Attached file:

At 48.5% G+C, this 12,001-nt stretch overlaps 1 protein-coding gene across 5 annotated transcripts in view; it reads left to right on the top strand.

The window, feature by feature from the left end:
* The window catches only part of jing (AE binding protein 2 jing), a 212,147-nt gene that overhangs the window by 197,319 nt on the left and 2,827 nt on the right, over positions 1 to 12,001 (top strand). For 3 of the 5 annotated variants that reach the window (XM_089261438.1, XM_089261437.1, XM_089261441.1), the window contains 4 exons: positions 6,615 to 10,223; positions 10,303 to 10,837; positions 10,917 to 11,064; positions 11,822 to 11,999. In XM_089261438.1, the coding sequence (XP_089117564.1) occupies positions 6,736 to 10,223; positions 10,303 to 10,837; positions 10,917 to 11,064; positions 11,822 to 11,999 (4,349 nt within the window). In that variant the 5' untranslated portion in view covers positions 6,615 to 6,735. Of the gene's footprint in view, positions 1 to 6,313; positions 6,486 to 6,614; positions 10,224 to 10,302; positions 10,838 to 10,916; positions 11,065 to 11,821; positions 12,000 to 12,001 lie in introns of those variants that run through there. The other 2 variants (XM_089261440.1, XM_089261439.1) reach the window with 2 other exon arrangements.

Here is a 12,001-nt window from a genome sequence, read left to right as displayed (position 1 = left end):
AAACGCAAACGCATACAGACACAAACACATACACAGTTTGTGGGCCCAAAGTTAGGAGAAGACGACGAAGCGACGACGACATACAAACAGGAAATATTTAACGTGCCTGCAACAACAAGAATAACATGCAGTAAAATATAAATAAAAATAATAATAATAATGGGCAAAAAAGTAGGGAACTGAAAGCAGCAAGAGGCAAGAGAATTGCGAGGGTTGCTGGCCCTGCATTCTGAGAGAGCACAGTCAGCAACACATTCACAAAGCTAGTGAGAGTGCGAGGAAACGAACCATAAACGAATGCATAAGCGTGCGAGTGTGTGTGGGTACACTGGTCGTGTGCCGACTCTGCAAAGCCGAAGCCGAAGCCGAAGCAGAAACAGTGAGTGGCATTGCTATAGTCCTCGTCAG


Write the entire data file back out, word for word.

At 48.5% G+C, this 12,001-nt stretch overlaps 1 protein-coding gene across 5 annotated transcripts in view; it reads left to right on the top strand.

The window, feature by feature from the left end:
* The window catches only part of jing (AE binding protein 2 jing), a 212,147-nt gene that overhangs the window by 197,319 nt on the left and 2,827 nt on the right, over positions 1 to 12,001 (top strand). For 3 of the 5 annotated variants that reach the window (XM_089261438.1, XM_089261437.1, XM_089261441.1), the window contains 4 exons: positions 6,615 to 10,223; positions 10,303 to 10,837; positions 10,917 to 11,064; positions 11,822 to 11,999. In XM_089261438.1, the coding sequence (XP_089117564.1) occupies positions 6,736 to 10,223; positions 10,303 to 10,837; positions 10,917 to 11,064; positions 11,822 to 11,999 (4,349 nt within the window). In that variant the 5' untranslated portion in view covers positions 6,615 to 6,735. Of the gene's footprint in view, positions 1 to 6,313; positions 6,486 to 6,614; positions 10,224 to 10,302; positions 10,838 to 10,916; positions 11,065 to 11,821; positions 12,000 to 12,001 lie in introns of those variants that run through there. The other 2 variants (XM_089261440.1, XM_089261439.1) reach the window with 2 other exon arrangements.

Here is a 12,001-nt window from a genome sequence, read left to right as displayed (position 1 = left end):
AAACGCAAACGCATACAGACACAAACACATACACAGTTTGTGGGCCCAAAGTTAGGAGAAGACGACGAAGCGACGACGACATACAAACAGGAAATATTTAACGTGCCTGCAACAACAAGAATAACATGCAGTAAAATATAAATAAAAATAATAATAATAATGGGCAAAAAAGTAGGGAACTGAAAGCAGCAAGAGGCAAGAGAATTGCGAGGGTTGCTGGCCCTGCATTCTGAGAGAGCACAGTCAGCAACACATTCACAAAGCTAGTGAGAGTGCGAGGAAACGAACCATAAACGAATGCATAAGCGTGCGAGTGTGTGTGGGTACACTGGTCGTGTGCCGACTCTGCAAAGCCGAAGCCGAAGCCGAAGCAGAAACAGTGAGTGGCATTGCTATAGTCCTCGTCAG